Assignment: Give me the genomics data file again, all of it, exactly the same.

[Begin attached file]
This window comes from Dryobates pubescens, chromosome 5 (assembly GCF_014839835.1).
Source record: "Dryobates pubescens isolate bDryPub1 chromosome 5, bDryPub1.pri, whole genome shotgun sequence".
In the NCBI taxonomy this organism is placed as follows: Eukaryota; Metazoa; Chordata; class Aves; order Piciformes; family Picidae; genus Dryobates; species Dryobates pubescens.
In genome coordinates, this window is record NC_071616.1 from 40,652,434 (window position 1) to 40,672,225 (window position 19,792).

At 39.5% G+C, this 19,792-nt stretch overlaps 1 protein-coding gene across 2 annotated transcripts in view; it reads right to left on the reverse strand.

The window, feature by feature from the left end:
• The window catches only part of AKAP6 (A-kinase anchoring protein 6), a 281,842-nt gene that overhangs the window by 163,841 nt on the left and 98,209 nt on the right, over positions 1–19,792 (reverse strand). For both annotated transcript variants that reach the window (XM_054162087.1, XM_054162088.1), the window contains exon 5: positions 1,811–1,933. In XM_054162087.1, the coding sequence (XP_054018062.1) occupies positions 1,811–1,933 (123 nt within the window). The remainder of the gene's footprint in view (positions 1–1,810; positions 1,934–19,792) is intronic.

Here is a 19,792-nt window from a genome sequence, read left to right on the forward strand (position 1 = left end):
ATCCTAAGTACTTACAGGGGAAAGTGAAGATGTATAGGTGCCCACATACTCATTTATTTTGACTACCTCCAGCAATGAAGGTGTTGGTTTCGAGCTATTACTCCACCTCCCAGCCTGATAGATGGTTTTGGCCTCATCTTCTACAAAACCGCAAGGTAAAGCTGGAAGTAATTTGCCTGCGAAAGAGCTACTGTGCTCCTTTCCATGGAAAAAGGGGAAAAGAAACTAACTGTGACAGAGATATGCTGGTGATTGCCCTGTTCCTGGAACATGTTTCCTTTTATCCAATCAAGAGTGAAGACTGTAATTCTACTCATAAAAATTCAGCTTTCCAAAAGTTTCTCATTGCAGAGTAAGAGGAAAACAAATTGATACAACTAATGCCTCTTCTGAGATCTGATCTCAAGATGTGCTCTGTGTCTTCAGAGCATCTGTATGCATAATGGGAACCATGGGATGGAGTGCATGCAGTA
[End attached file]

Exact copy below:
This window comes from Dryobates pubescens, chromosome 5 (assembly GCF_014839835.1).
Source record: "Dryobates pubescens isolate bDryPub1 chromosome 5, bDryPub1.pri, whole genome shotgun sequence".
In the NCBI taxonomy this organism is placed as follows: Eukaryota; Metazoa; Chordata; class Aves; order Piciformes; family Picidae; genus Dryobates; species Dryobates pubescens.
In genome coordinates, this window is record NC_071616.1 from 40,652,434 (window position 1) to 40,672,225 (window position 19,792).

At 39.5% G+C, this 19,792-nt stretch overlaps 1 protein-coding gene across 2 annotated transcripts in view; it reads right to left on the reverse strand.

The window, feature by feature from the left end:
• The window catches only part of AKAP6 (A-kinase anchoring protein 6), a 281,842-nt gene that overhangs the window by 163,841 nt on the left and 98,209 nt on the right, over positions 1–19,792 (reverse strand). For both annotated transcript variants that reach the window (XM_054162087.1, XM_054162088.1), the window contains exon 5: positions 1,811–1,933. In XM_054162087.1, the coding sequence (XP_054018062.1) occupies positions 1,811–1,933 (123 nt within the window). The remainder of the gene's footprint in view (positions 1–1,810; positions 1,934–19,792) is intronic.

Here is a 19,792-nt window from a genome sequence, read left to right on the forward strand (position 1 = left end):
ATCCTAAGTACTTACAGGGGAAAGTGAAGATGTATAGGTGCCCACATACTCATTTATTTTGACTACCTCCAGCAATGAAGGTGTTGGTTTCGAGCTATTACTCCACCTCCCAGCCTGATAGATGGTTTTGGCCTCATCTTCTACAAAACCGCAAGGTAAAGCTGGAAGTAATTTGCCTGCGAAAGAGCTACTGTGCTCCTTTCCATGGAAAAAGGGGAAAAGAAACTAACTGTGACAGAGATATGCTGGTGATTGCCCTGTTCCTGGAACATGTTTCCTTTTATCCAATCAAGAGTGAAGACTGTAATTCTACTCATAAAAATTCAGCTTTCCAAAAGTTTCTCATTGCAGAGTAAGAGGAAAACAAATTGATACAACTAATGCCTCTTCTGAGATCTGATCTCAAGATGTGCTCTGTGTCTTCAGAGCATCTGTATGCATAATGGGAACCATGGGATGGAGTGCATGCAGTA